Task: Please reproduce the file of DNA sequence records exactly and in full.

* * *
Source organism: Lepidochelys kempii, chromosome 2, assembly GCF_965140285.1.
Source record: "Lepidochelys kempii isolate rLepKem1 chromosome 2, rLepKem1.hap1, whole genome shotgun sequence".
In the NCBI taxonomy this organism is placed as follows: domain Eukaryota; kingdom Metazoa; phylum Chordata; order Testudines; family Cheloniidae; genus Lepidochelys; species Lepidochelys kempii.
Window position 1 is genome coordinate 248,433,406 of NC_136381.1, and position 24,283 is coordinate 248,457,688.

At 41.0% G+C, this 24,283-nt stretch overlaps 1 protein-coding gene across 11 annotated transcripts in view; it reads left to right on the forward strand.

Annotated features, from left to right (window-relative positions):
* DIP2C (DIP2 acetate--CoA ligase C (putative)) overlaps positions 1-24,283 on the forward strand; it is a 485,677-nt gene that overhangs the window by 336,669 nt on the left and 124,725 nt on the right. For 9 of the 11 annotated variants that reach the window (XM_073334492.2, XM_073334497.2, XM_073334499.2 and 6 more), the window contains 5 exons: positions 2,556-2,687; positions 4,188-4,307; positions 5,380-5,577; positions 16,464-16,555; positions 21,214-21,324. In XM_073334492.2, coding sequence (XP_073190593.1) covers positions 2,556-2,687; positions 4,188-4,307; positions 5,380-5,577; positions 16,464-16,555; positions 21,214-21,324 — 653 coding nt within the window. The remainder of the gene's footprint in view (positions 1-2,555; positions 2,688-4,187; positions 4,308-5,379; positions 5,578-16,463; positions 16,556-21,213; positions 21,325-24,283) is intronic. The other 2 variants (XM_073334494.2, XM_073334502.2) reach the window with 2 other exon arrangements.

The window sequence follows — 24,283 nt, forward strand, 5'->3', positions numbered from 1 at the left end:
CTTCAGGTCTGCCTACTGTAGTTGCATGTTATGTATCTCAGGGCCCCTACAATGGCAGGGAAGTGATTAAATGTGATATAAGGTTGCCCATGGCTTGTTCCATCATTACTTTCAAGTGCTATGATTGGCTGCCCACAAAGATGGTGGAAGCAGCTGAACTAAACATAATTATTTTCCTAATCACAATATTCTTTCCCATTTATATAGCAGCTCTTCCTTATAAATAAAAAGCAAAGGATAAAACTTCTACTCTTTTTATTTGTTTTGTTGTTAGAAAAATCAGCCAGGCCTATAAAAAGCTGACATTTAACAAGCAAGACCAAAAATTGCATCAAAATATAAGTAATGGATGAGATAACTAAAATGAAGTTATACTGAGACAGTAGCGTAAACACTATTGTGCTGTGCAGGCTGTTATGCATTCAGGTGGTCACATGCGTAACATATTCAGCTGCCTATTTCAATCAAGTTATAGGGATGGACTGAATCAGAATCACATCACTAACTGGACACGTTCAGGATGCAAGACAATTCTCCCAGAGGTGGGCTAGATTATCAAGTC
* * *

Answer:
Source organism: Lepidochelys kempii, chromosome 2, assembly GCF_965140285.1.
Source record: "Lepidochelys kempii isolate rLepKem1 chromosome 2, rLepKem1.hap1, whole genome shotgun sequence".
In the NCBI taxonomy this organism is placed as follows: domain Eukaryota; kingdom Metazoa; phylum Chordata; order Testudines; family Cheloniidae; genus Lepidochelys; species Lepidochelys kempii.
Window position 1 is genome coordinate 248,433,406 of NC_136381.1, and position 24,283 is coordinate 248,457,688.

At 41.0% G+C, this 24,283-nt stretch overlaps 1 protein-coding gene across 11 annotated transcripts in view; it reads left to right on the forward strand.

Annotated features, from left to right (window-relative positions):
* DIP2C (DIP2 acetate--CoA ligase C (putative)) overlaps positions 1-24,283 on the forward strand; it is a 485,677-nt gene that overhangs the window by 336,669 nt on the left and 124,725 nt on the right. For 9 of the 11 annotated variants that reach the window (XM_073334492.2, XM_073334497.2, XM_073334499.2 and 6 more), the window contains 5 exons: positions 2,556-2,687; positions 4,188-4,307; positions 5,380-5,577; positions 16,464-16,555; positions 21,214-21,324. In XM_073334492.2, coding sequence (XP_073190593.1) covers positions 2,556-2,687; positions 4,188-4,307; positions 5,380-5,577; positions 16,464-16,555; positions 21,214-21,324 — 653 coding nt within the window. The remainder of the gene's footprint in view (positions 1-2,555; positions 2,688-4,187; positions 4,308-5,379; positions 5,578-16,463; positions 16,556-21,213; positions 21,325-24,283) is intronic. The other 2 variants (XM_073334494.2, XM_073334502.2) reach the window with 2 other exon arrangements.

The window sequence follows — 24,283 nt, forward strand, 5'->3', positions numbered from 1 at the left end:
CTTCAGGTCTGCCTACTGTAGTTGCATGTTATGTATCTCAGGGCCCCTACAATGGCAGGGAAGTGATTAAATGTGATATAAGGTTGCCCATGGCTTGTTCCATCATTACTTTCAAGTGCTATGATTGGCTGCCCACAAAGATGGTGGAAGCAGCTGAACTAAACATAATTATTTTCCTAATCACAATATTCTTTCCCATTTATATAGCAGCTCTTCCTTATAAATAAAAAGCAAAGGATAAAACTTCTACTCTTTTTATTTGTTTTGTTGTTAGAAAAATCAGCCAGGCCTATAAAAAGCTGACATTTAACAAGCAAGACCAAAAATTGCATCAAAATATAAGTAATGGATGAGATAACTAAAATGAAGTTATACTGAGACAGTAGCGTAAACACTATTGTGCTGTGCAGGCTGTTATGCATTCAGGTGGTCACATGCGTAACATATTCAGCTGCCTATTTCAATCAAGTTATAGGGATGGACTGAATCAGAATCACATCACTAACTGGACACGTTCAGGATGCAAGACAATTCTCCCAGAGGTGGGCTAGATTATCAAGTC